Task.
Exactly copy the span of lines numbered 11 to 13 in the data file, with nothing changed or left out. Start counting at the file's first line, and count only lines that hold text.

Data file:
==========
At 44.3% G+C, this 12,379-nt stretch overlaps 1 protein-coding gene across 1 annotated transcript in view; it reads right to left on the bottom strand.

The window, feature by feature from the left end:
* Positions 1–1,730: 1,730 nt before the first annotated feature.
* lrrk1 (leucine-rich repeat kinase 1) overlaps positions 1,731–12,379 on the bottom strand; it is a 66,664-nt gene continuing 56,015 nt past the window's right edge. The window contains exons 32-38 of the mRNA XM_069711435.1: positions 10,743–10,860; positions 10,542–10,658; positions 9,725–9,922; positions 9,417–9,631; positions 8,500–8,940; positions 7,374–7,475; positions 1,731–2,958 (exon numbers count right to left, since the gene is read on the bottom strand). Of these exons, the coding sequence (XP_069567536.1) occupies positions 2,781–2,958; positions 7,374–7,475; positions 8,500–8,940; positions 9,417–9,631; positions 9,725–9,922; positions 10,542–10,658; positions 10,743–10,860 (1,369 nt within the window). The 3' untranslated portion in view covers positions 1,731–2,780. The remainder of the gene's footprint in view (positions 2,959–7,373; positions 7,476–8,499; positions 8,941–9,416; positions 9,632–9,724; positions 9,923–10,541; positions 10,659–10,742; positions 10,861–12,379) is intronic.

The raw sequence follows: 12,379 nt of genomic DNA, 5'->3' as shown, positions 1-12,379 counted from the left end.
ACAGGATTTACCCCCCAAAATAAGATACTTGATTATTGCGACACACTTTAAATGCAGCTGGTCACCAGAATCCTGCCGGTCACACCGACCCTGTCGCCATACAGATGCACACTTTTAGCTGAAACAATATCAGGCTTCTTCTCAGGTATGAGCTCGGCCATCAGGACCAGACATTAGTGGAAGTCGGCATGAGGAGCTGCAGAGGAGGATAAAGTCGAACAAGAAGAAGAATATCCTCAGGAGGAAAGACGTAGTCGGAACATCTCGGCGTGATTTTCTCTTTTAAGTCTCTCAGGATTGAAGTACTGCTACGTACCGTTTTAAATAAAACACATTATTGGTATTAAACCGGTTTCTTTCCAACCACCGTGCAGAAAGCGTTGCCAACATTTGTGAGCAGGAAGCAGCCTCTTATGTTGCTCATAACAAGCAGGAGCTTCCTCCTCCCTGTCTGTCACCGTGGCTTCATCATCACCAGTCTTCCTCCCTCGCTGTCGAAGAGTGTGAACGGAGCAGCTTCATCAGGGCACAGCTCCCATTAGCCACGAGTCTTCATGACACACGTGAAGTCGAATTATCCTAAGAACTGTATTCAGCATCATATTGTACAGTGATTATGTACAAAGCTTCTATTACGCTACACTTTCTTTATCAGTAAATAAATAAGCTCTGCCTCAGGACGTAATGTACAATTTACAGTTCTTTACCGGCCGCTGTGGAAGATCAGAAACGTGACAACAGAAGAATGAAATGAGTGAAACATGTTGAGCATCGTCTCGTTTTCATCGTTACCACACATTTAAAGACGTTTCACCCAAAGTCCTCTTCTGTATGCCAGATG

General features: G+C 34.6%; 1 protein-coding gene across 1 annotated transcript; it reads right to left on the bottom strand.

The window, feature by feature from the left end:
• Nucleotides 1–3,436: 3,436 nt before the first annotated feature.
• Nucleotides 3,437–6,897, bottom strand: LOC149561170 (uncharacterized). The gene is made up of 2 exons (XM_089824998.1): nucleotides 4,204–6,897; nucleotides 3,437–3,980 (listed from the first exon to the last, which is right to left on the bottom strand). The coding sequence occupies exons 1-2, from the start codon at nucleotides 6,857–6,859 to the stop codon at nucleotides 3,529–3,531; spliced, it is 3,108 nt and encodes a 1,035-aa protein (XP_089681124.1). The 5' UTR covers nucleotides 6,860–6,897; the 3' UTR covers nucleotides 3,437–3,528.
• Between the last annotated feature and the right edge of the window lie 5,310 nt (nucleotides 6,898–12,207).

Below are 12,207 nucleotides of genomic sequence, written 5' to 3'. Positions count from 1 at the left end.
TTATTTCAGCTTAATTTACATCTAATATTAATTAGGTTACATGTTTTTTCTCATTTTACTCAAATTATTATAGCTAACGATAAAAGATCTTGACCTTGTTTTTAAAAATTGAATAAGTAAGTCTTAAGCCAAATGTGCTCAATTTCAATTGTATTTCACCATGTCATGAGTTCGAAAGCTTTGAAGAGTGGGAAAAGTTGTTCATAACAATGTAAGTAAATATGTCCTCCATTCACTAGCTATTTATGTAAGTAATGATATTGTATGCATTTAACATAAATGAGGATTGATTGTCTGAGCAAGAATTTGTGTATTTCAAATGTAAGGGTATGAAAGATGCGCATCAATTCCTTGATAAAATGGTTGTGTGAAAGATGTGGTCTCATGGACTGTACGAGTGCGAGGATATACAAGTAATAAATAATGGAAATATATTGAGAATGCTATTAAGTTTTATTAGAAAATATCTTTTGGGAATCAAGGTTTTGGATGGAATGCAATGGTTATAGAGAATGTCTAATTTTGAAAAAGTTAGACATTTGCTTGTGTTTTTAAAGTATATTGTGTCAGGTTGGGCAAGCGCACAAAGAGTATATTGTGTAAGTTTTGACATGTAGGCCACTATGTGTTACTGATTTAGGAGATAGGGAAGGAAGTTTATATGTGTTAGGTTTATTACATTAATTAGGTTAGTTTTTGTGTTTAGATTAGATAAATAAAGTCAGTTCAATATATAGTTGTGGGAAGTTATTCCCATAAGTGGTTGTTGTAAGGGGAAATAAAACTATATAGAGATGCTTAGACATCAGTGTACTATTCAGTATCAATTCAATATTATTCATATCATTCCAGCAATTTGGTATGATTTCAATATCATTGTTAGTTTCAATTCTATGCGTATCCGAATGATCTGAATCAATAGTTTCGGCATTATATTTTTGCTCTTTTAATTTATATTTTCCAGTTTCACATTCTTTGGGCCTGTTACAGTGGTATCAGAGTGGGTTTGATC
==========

• Between the last annotated feature and the right edge of the window lie 5,310 nt (nucleotides 6,898–12,207).

Below are 12,207 nucleotides of genomic sequence, written 5' to 3'. Positions count from 1 at the left end.
TTATTTCAGCTTAATTTACATCTAATATTAATTAGGTTACATGTTTTTTCTCATTTTACTCAAATTATTATAGCTAACGATAAAAGATCTTGACCTTGTTTTTAAAAATTGAATAAGTAAGTCTTAAGCCAAATGTGCTCAATTTCAATTGTATTTCACCATGTCATGAGTTCGAAAGCTTTGAAGAGTGGGAAAAGTTGTTCATAACAATGTAAGTAAATATGTCCTCCATTCACTAGCTATTTATGTAAGTAATGATATTGTATGCATTTAACATAAATGAGGATTGATTGTCTGAGCAAGAATTTGTGTATTTCAAATGTAAGGGTATGAAAGATGCGCATCAATTCCTTGATAAAATGGTTGTGTGAAAGATGTGGTCTCATGGACTGTACGAGTGCGAGGATATACAAGTAATAAATAATGGAAATATATTGAGAATGCTATTAAGTTTTATTAGAAAATATCTTTTGGGAATCAAGGTTTTGGATGGAATGCAATGGTTATAGAGAATGTCTAATTTTGAAAAAGTTAGACATTTGCTTGTGTTTTTAAAGTATATTGTGTCAGGTTGGGCAAGCGCACAAAGAGTATATTGTGTAAGTTTTGACATGTAGGCCACTATGTGTTACTGATTTAGGAGATAGGGAAGGAAGTTTATATGTGTTAGGTTTATTACATTAATTAGGTTAGTTTTTGTGTTTAGATTAGATAAATAAAGTCAGTTCAATATATAGTTGTGGGAAGTTATTCCCATAAGTGGTTGTTGTAAGGGGAAATAAAACTATATAGAGATGCTTAGACATCAGTGTACTATTCAGTATCAATTCAATATTATTCATATCATTCCAGCAATTTGGTATGATTTCAATATCATTGTTAGTTTCAATTCTATGCGTATCCGAATGATCTGAATCAATAGTTTCGGCATTATATTTTTGCTCTTTTAATTTATATTTTCCAGTTTCACATTCTTTGGGCCTGTTACAGTGGTATCAGAGTGGGTTTGATC